McDonald’s is Switching to Fresh Burgers from Frozen – A Supply Chain Challenge

August 28, 2018

Back in early 2018, McDonald’s – a pioneer in cold chain distribution – announced that it was testing out using fresh patties instead of frozen in burgers at 300 of its U.S. locations. Which doesn’t sound like a huge deal, but for one of the world’s largest Supply Chains – one that’s been using frozen burgers in its stores for decades – it represented an interesting test case in how companies can use supply chain strength to pivot as the market changes.

Now, McDonald’s has rolled out fresh burgers at its stores across the U.S. for Quarter Pounders. A great new feature in Fast Company, “the inside story of how McDonald’s innovated the Quarter Pounder,” details how the company has made this shift happen in an effort to attract more quality-conscious customers.

The chain has lost 500 milion restaurant visits since 2012, according to CIPS, as customers have flocked to more fast-casual alternatives. The brand has taken a hit, and now the company is relying on its prodigious Supply Chain to innovate and turn things around. The company’s new CEO Chris Kempczinski has undertaken efforts to revitalize the brand since his appointment in 2017, and this rolling adoption of fresh beef as opposed to frozen is the latest – and one of the more complex, from a change management standpoint.

Delivering fresh beef burgers nationwide at scale doesn’t sound like a tremendous challenge, but it’s held other companies back. Competitor In-n-Out has notoriously refuses to expand beyond the U.S. southwest because they serve fresh patties and aren’t able to secure the beef supply chain they want beyond that region. Competitor Shake Shack, based in the U.S. northeast, also serves fresh beef patties.

What do both chains have in common, besides their affinity for fresh patties and their status as regional, rather than national chains? They appeal to millennials quite a bit more than McDonald’s and other older-school fast food burger joints. More customers are also turning to retail meat to barbecue their own burgers at home. That’s why McDonald’s is trying to make a play for quality, upending a decades-old Supply Chain in the process of trying to build a better tasting burger.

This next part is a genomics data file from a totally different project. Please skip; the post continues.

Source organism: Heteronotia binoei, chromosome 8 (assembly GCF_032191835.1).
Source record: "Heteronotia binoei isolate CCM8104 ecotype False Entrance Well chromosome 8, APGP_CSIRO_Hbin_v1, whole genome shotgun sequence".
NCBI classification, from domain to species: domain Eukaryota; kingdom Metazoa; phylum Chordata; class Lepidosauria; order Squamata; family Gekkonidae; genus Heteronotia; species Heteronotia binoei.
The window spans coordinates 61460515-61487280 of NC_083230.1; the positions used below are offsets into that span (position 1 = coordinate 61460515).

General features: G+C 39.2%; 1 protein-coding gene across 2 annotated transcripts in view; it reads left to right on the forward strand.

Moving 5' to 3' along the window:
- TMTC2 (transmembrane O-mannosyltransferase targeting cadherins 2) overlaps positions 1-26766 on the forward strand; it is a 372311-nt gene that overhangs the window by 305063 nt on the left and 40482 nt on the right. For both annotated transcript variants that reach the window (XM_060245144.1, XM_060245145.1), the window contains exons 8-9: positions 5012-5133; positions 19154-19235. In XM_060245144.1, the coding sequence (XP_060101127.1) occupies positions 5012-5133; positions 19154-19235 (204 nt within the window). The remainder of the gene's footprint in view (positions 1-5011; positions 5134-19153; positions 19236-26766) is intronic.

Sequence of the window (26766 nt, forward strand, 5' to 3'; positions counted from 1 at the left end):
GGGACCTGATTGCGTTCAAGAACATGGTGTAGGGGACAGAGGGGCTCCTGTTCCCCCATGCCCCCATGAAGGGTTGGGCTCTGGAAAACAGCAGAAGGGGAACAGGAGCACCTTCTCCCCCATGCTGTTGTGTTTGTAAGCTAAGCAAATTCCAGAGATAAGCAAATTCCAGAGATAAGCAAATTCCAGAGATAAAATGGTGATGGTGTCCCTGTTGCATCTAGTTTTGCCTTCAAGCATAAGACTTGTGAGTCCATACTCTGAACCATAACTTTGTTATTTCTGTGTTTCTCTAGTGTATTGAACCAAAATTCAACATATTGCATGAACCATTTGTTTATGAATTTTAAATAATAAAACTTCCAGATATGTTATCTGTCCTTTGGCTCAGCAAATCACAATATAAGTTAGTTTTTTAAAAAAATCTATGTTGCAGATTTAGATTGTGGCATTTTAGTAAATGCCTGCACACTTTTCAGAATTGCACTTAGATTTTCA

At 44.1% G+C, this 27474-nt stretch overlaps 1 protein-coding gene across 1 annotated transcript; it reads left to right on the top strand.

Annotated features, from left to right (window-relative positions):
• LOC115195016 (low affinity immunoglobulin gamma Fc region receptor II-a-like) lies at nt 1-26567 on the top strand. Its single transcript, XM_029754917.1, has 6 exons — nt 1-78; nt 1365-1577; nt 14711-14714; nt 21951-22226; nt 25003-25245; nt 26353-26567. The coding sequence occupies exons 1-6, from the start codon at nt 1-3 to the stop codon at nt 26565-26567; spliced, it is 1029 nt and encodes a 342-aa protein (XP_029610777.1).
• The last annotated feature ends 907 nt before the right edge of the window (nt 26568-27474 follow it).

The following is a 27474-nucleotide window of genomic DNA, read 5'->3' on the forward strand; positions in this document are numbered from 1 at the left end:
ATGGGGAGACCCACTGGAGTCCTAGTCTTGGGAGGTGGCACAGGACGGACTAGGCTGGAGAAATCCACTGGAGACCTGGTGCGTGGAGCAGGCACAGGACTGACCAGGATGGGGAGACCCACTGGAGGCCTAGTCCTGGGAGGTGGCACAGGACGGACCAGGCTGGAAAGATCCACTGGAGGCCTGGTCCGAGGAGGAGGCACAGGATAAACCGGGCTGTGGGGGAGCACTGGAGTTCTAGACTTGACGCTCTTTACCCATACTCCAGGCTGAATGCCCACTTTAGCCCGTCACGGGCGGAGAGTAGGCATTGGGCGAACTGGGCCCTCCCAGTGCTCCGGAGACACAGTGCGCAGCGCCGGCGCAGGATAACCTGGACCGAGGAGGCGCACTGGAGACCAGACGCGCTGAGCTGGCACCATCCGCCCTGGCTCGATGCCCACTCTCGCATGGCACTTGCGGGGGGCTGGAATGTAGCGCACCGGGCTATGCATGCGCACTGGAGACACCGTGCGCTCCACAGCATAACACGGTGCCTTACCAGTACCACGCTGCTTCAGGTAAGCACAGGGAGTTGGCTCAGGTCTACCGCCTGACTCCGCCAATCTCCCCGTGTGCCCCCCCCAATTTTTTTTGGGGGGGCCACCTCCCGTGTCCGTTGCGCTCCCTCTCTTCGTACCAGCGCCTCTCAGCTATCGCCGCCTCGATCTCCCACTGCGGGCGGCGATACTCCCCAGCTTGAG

Unlike some other Supply Chain disruptions we’ve discussed on the Argentus Blog – Chipotle and EpiPens, to name a few – this change is coming from a company’s proactive efforts to revamp their product line. Still, it’s a big deal for one of the world’s largest – and most famous – supply chains. Given that McDonald’s buys an estimated 2% of the world’s beef every year, this shift is bigger than it might seem on paper.

So what are the Supply Chain Management implications here?

From our perspective, it’s just another example of how a top-flight Supply Chain is a major competitive advantage for companies. McDonald’s’ Supply Chain is so historically renowned that research firm Gartner added the company to its “Masters” category in its annual ranking of the world’s top Supply Chains for 2018 – which recognizes companies with a consistent track record of Supply Chain excellence. As Gartner’s citation for the award put it, “the key to McDonald’s success is skillful orchestration across a network of strategic suppliers, service providers, and thousands of companies and franchise-owned stores worldwide.”

The flexibility required for an on-the-fly revamp of sourcing and distribution to over 14,000 stores  shouldn’t be underestimated. Fast Company details how the new patties have a 14 day shelf-life, shortening the distribution timeline for the burgers. The cold chain requirements – tricky even for frozen foods –  mean that there’s only a 1-degree margin for error as the patties get shipped in refrigerated trucks.

With this change – as well as other supply chain initiatives like investments in Blockchain technology and a commitment to using exclusively cage-free eggs by 2025 – McDonald’s is also responding to changing consumer habits. Consumers are becoming more concerned about the provenance of their food – what we would refer to as Supply Chain transparency, and these Supply Chain shifts represent an appeal to that changing need.

It remains to be seen whether this initiative will be successful enough that McDonald’s will expand it from its Quarter Pounders to other offerings on the menu. According to Fast Company, 90% of burger eaters surveyed prefer the new burgers. The results are encouraging, but the change’s ultimate success remains to be seen.

We highly recommend the Fast Company feature for anyone who’s interested in reading about how companies can use Supply Chain Management to revitalize their brands. It’s also a good read full of great tidbits about how this kind of shift comes about. 

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